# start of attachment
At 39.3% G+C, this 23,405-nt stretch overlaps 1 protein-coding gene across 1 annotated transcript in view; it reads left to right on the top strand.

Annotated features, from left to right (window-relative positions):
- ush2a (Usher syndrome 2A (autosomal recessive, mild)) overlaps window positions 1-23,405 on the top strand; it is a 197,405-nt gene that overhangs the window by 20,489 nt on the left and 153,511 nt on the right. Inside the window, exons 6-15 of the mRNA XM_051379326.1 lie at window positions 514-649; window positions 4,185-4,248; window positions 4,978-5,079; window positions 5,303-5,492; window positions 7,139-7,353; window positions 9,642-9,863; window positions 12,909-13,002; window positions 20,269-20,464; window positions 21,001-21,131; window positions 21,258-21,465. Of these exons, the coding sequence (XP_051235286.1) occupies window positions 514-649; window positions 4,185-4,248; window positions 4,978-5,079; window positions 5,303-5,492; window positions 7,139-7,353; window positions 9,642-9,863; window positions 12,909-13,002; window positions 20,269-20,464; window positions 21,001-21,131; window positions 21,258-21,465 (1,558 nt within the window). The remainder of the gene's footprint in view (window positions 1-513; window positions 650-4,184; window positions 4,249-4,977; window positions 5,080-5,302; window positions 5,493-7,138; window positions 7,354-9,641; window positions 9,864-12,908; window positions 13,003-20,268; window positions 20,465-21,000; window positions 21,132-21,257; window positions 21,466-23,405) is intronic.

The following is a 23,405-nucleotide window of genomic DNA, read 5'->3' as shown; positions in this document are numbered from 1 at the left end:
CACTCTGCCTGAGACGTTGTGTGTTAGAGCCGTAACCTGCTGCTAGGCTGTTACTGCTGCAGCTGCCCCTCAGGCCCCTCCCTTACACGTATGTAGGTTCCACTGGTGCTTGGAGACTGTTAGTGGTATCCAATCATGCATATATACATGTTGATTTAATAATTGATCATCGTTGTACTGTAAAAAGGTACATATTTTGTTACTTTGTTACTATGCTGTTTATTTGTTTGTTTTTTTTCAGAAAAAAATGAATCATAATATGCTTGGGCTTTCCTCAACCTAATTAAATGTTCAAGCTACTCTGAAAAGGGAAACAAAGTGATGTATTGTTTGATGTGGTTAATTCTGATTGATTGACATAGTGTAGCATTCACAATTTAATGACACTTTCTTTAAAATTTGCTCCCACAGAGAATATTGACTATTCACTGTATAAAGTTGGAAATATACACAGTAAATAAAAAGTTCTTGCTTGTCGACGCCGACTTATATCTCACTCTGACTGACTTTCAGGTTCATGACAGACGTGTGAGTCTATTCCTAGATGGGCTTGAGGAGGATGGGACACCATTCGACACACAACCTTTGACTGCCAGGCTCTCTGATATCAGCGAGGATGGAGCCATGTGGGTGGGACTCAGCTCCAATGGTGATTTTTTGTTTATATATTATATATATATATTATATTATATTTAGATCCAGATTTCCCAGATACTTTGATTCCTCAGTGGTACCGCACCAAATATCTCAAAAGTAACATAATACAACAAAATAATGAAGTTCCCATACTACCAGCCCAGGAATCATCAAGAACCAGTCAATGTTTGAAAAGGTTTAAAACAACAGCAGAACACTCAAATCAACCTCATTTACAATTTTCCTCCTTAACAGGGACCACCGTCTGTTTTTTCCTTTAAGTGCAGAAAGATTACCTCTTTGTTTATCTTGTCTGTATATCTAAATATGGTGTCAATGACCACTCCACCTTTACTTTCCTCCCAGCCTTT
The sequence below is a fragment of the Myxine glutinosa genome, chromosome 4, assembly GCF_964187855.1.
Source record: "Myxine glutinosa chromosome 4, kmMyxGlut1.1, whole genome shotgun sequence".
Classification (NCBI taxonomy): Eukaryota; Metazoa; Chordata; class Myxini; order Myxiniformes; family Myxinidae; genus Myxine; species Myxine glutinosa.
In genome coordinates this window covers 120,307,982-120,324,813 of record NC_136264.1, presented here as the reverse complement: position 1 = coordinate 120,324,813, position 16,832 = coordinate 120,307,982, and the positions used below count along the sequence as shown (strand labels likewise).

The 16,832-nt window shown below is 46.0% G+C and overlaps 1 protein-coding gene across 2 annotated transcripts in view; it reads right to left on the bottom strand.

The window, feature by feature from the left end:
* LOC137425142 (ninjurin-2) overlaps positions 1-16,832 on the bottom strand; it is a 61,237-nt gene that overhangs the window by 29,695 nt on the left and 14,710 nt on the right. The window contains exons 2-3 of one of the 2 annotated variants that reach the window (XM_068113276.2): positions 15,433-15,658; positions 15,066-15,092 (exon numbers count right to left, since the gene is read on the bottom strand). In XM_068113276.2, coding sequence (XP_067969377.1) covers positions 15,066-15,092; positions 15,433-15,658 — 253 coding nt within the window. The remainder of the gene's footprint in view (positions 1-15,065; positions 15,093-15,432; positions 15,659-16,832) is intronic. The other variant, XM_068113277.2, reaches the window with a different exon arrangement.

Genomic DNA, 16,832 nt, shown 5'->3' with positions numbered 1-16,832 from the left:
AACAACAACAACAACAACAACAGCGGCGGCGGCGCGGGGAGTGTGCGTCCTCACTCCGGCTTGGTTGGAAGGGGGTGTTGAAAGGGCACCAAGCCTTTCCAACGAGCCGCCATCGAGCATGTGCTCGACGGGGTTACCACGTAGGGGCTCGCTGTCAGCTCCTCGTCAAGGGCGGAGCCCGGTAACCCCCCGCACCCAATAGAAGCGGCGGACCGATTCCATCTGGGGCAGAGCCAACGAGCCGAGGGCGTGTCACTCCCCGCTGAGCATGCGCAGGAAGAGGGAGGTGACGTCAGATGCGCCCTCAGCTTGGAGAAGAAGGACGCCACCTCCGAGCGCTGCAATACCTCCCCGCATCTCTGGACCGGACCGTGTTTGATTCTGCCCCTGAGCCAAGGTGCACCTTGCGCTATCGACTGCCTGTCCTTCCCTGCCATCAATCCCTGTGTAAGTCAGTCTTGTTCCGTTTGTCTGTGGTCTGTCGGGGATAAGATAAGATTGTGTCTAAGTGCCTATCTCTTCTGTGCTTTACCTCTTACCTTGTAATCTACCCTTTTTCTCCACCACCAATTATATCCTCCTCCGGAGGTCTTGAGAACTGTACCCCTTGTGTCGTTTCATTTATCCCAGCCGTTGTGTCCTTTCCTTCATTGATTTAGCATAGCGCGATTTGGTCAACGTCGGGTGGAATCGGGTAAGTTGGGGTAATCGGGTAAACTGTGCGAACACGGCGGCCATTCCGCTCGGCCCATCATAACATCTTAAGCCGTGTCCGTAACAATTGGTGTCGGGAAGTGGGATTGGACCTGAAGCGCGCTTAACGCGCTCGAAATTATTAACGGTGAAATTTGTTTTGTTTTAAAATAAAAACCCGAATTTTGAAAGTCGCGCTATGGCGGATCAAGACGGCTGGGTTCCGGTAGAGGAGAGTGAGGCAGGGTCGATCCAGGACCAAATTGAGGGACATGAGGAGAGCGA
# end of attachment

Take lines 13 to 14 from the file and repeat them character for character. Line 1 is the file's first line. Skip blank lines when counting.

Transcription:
Genomic DNA, 16,832 nt, shown 5'->3' with positions numbered 1-16,832 from the left:
AACAACAACAACAACAACAACAGCGGCGGCGGCGCGGGGAGTGTGCGTCCTCACTCCGGCTTGGTTGGAAGGGGGTGTTGAAAGGGCACCAAGCCTTTCCAACGAGCCGCCATCGAGCATGTGCTCGACGGGGTTACCACGTAGGGGCTCGCTGTCAGCTCCTCGTCAAGGGCGGAGCCCGGTAACCCCCCGCACCCAATAGAAGCGGCGGACCGATTCCATCTGGGGCAGAGCCAACGAGCCGAGGGCGTGTCACTCCCCGCTGAGCATGCGCAGGAAGAGGGAGGTGACGTCAGATGCGCCCTCAGCTTGGAGAAGAAGGACGCCACCTCCGAGCGCTGCAATACCTCCCCGCATCTCTGGACCGGACCGTGTTTGATTCTGCCCCTGAGCCAAGGTGCACCTTGCGCTATCGACTGCCTGTCCTTCCCTGCCATCAATCCCTGTGTAAGTCAGTCTTGTTCCGTTTGTCTGTGGTCTGTCGGGGATAAGATAAGATTGTGTCTAAGTGCCTATCTCTTCTGTGCTTTACCTCTTACCTTGTAATCTACCCTTTTTCTCCACCACCAATTATATCCTCCTCCGGAGGTCTTGAGAACTGTACCCCTTGTGTCGTTTCATTTATCCCAGCCGTTGTGTCCTTTCCTTCATTGATTTAGCATAGCGCGATTTGGTCAACGTCGGGTGGAATCGGGTAAGTTGGGGTAATCGGGTAAACTGTGCGAACACGGCGGCCATTCCGCTCGGCCCATCATAACATCTTAAGCCGTGTCCGTAACAATTGGTGTCGGGAAGTGGGATTGGACCTGAAGCGCGCTTAACGCGCTCGAAATTATTAACGGTGAAATTTGTTTTGTTTTAAAATAAAAACCCGAATTTTGAAAGTCGCGCTATGGCGGATCAAGACGGCTGGGTTCCGGTAGAGGAGAGTGAGGCAGGGTCGATCCAGGACCAAATTGAGGGACATGAGGAGAGCGA